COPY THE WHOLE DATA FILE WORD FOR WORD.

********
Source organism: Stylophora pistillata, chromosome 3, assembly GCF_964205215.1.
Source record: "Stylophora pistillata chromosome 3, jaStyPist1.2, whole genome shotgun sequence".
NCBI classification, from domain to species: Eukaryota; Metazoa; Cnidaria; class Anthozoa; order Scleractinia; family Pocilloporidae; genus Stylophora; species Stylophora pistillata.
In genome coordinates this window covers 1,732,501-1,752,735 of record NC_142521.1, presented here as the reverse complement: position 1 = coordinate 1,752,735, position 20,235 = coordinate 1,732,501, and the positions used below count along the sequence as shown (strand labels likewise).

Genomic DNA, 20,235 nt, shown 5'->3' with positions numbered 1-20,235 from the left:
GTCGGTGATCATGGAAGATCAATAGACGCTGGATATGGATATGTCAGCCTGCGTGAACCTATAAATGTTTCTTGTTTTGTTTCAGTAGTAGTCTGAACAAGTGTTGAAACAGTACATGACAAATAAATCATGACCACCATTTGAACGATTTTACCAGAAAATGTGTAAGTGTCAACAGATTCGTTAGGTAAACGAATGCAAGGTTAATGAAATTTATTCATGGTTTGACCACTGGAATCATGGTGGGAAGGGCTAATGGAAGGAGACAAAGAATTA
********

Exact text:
Source organism: Stylophora pistillata, chromosome 3, assembly GCF_964205215.1.
Source record: "Stylophora pistillata chromosome 3, jaStyPist1.2, whole genome shotgun sequence".
NCBI classification, from domain to species: Eukaryota; Metazoa; Cnidaria; class Anthozoa; order Scleractinia; family Pocilloporidae; genus Stylophora; species Stylophora pistillata.
In genome coordinates this window covers 1,732,501-1,752,735 of record NC_142521.1, presented here as the reverse complement: position 1 = coordinate 1,752,735, position 20,235 = coordinate 1,732,501, and the positions used below count along the sequence as shown (strand labels likewise).

Genomic DNA, 20,235 nt, shown 5'->3' with positions numbered 1-20,235 from the left:
GTCGGTGATCATGGAAGATCAATAGACGCTGGATATGGATATGTCAGCCTGCGTGAACCTATAAATGTTTCTTGTTTTGTTTCAGTAGTAGTCTGAACAAGTGTTGAAACAGTACATGACAAATAAATCATGACCACCATTTGAACGATTTTACCAGAAAATGTGTAAGTGTCAACAGATTCGTTAGGTAAACGAATGCAAGGTTAATGAAATTTATTCATGGTTTGACCACTGGAATCATGGTGGGAAGGGCTAATGGAAGGAGACAAAGAATTA